Anyway, I was browsing the trade-paperback shelves to see if I could pick up inexpensive release copies of favorite titles, including this one - and lo! Not only did I find a copy of The Egyptologist , but it turned out to be this one, that I'd caught at the Charleston convention and had released in the wild a couple of years ago! Just wanted to pop in and say hi : It's cool you found our book again : The site looks amazing!!! Hope you enjoy it!

Arthur Phillips

This arrived in the mail today! I am going to enjoy reading it on my summer vacation, which starts in exactly two days! Also, thank you for the Edward Gorey postcard : Very fitting I will journal again once I've read it and will probably pass it along at one of our Calgary BC meetings. Great book! I am going to pass this book along to rureading, one of my fellow Calgary bookcrossers as she expressed an interest in this book at our last BC meeting.

It will sit on my shelf until I see her at the next meeting on August 8th. Thank you so much for passing this book along to me, GoryDetails! I hope she enjoys it as much as I did! If you are a seller for this product, would you like to suggest updates through seller support? From the bestselling author of Prague comes a witty, inventive, brilliantly constructed novel about an Egyptologist obsessed with finding the tomb of an apocryphal king.

This darkly comic labyrinth of a story opens on the desert plains of Egypt in , then winds its way from the slums of Australia to the ballrooms of Boston by way of Oxford, the battlefields of the First World War, and a royal court in turmoil. Meanwhile, a relentless Australian detective sets off on the case of his career, spanning the globe in search of a murderer. And another murderer. And possibly another murderer. The confluence of these seemingly separate stories results in an explosive ending, at once inevitable and utterly unpredictable.

Arthur Phillips leads this expedition to its unforgettable climax with all the wit and narrative bravado that made Prague one of the most critically acclaimed novels of Read more Read less. Save Extra with 4 offers. Customers who bought this item also bought. Page 1 of 1 Start over Page 1 of 1. Prague: A Novel. Arthur Phillips.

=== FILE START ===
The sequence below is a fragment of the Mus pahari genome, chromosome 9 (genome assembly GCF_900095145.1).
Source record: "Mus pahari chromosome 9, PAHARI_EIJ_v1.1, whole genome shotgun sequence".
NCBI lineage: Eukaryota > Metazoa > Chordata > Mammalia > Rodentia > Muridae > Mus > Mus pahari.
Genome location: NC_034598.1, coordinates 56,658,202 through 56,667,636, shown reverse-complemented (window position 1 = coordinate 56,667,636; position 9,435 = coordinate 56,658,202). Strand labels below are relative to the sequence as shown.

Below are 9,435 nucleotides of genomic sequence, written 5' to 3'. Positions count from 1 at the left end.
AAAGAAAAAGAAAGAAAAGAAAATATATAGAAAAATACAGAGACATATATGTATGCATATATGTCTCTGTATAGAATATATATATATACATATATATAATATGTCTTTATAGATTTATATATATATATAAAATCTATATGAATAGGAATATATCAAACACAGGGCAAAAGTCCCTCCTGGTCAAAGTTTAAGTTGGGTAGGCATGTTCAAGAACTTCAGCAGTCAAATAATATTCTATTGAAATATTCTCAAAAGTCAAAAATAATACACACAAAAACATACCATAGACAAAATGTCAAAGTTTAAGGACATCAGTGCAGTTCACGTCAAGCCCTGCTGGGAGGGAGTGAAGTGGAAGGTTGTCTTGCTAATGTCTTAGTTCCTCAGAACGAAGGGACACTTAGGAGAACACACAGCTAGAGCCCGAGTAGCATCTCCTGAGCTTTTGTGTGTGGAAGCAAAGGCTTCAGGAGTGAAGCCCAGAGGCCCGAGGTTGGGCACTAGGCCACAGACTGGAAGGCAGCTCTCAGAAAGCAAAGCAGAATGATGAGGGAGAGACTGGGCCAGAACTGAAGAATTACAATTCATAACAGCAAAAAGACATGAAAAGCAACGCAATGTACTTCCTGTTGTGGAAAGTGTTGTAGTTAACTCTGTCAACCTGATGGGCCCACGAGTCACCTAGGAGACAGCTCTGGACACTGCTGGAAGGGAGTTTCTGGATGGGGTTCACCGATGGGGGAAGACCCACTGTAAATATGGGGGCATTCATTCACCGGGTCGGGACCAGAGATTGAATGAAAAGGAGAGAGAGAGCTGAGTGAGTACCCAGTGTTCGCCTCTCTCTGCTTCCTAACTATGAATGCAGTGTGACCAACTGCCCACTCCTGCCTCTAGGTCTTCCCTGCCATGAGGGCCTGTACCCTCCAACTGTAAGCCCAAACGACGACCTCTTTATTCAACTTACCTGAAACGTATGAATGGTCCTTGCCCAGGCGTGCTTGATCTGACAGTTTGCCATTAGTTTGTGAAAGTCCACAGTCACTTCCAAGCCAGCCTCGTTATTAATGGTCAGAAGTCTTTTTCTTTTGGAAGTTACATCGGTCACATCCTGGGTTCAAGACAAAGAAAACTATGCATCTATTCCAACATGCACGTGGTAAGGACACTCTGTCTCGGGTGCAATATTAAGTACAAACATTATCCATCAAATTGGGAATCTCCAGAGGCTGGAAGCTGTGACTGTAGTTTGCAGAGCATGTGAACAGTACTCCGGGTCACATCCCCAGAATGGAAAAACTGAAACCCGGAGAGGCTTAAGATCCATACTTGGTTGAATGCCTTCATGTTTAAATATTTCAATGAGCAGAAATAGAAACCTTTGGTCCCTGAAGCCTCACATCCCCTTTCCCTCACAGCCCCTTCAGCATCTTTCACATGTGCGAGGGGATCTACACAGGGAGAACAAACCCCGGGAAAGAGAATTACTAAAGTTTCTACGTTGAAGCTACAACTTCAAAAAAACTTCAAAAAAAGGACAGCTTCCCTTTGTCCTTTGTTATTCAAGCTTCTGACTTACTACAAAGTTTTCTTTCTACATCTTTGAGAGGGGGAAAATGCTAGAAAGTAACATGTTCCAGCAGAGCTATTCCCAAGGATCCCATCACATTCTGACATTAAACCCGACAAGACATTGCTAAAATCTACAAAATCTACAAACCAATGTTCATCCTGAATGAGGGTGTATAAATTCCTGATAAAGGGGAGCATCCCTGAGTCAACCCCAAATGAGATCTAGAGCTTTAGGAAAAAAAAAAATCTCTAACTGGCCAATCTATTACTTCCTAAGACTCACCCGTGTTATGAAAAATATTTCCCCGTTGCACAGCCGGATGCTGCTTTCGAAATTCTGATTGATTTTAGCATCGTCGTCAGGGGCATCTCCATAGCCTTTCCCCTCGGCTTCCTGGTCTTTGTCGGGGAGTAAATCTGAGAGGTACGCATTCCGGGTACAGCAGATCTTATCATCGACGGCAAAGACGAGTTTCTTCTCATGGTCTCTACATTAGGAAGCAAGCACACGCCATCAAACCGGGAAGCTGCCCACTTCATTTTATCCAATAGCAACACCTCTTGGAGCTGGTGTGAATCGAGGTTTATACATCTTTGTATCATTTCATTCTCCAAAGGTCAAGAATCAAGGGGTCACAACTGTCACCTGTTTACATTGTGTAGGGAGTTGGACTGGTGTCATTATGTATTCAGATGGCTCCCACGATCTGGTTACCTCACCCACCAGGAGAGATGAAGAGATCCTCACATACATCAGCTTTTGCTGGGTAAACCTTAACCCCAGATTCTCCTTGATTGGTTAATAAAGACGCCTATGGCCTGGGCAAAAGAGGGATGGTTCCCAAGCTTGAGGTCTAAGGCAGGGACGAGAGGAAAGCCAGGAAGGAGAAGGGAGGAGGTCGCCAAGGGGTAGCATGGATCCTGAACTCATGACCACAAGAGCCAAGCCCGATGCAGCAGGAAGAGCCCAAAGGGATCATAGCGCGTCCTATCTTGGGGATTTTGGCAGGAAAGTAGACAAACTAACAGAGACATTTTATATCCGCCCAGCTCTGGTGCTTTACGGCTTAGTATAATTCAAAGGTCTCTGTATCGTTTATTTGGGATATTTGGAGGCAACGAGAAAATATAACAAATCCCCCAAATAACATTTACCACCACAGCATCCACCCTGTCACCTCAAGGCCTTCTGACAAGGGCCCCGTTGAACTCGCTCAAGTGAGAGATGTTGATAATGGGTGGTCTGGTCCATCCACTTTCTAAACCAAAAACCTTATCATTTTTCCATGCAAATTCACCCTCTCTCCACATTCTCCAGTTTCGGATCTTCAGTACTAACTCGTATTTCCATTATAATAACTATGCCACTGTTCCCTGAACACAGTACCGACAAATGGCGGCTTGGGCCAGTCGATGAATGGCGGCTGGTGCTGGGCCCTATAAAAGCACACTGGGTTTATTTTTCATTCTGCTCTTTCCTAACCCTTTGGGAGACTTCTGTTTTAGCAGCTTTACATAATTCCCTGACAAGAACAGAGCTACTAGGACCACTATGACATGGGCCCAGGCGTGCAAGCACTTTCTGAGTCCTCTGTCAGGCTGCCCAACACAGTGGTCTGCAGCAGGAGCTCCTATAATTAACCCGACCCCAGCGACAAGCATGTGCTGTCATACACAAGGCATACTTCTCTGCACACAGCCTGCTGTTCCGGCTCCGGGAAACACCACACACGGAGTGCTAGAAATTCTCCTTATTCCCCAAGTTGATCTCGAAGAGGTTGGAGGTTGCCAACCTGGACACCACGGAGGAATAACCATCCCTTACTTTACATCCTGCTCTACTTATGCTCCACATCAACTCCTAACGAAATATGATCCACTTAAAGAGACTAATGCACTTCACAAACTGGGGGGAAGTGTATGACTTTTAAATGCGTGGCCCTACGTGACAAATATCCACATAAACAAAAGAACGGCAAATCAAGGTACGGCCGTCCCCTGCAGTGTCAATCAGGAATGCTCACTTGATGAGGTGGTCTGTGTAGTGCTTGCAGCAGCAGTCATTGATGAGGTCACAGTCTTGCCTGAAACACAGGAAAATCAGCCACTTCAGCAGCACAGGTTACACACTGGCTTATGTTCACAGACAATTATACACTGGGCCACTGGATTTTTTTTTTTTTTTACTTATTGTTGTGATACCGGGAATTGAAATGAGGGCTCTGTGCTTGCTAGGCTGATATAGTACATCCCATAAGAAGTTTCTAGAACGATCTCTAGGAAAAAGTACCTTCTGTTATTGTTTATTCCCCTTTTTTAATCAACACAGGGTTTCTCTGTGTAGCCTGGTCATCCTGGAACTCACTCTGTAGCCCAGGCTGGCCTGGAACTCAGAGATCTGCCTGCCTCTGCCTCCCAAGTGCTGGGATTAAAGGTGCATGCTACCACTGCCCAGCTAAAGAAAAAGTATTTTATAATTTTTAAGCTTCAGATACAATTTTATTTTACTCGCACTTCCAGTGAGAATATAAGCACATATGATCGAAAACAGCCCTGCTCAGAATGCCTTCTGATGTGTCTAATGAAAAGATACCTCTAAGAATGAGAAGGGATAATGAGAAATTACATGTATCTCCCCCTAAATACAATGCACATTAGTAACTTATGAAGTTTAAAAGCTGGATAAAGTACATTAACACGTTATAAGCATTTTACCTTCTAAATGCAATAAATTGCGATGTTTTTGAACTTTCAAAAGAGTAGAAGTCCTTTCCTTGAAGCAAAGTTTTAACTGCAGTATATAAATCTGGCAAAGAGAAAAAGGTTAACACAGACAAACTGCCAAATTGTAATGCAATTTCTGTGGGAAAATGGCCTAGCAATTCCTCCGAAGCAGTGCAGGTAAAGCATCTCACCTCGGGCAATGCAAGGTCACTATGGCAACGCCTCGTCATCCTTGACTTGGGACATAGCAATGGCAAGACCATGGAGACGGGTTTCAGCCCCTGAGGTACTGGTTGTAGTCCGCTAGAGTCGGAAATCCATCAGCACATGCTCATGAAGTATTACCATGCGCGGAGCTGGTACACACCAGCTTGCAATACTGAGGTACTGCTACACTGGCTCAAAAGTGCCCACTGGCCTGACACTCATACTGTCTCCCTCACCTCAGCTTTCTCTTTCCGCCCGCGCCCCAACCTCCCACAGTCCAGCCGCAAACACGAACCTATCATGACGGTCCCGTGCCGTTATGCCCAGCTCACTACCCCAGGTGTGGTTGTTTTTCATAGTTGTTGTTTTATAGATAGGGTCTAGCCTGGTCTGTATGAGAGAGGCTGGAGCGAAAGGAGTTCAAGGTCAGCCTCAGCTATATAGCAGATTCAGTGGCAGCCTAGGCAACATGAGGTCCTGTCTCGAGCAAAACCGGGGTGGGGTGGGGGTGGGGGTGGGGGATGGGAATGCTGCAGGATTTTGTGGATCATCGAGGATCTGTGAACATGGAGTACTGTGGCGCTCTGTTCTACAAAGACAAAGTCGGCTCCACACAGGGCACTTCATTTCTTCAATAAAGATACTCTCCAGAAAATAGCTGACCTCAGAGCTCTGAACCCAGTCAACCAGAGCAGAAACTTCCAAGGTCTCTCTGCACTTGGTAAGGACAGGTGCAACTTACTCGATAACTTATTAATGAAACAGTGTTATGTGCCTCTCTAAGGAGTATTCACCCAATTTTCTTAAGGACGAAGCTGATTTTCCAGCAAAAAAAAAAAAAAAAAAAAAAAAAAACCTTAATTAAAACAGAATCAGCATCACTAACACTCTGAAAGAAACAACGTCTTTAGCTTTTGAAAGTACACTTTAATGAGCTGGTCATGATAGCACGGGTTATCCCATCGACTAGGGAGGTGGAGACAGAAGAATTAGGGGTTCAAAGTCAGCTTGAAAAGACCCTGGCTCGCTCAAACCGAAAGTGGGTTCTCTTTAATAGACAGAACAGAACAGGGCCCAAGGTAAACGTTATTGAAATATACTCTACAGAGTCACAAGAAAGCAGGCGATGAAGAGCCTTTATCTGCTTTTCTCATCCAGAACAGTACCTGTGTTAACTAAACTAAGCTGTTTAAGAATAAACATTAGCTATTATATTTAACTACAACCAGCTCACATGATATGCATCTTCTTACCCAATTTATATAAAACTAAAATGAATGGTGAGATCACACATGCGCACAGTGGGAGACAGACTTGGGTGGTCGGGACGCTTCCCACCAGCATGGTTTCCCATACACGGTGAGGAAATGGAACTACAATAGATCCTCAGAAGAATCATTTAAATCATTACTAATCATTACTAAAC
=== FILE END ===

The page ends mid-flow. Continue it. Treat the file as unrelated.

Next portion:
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Naguib Mahfouz. From Booklist Phillips follows up his first novel, the best-selling Prague , with an equally inventive if totally unexpected foray into ancient Egypt. To get the free app, enter mobile phone number. See all free Kindle reading apps. Tell the Publisher!

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Verified Purchase. OMG, this novel. It is not for everyone, but you will feel like you are part of a privileged little circle if you share the author's sense of humor.

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It's brilliant. My daughter and I have read this story several times and enjoy it immensely. I shared it with a friend and she remarked that she could guess what was going to happen next so she didn't like it. But, that's part of the appeal, you can see where the story is going and it's hilarious. We owned the paperback version but really needed the hardcover for all the re-reads in our future.

One person found this helpful. This follow-up to Prague has mixed or negative reviews from readers who may not care for farce of any hue or dexterity. But who can say the parallel narratives, focused on Luxor in , perhaps Egyptology's most momentous year, are not inventive, and that Phillips does not bring a surfeit of writerly style?

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Further, s voices, particularly where, as here, epistolary, aren't to everyone's taste either nowadays, thus some readers seem to have trouble at the start and others, for different reasons, at the finish.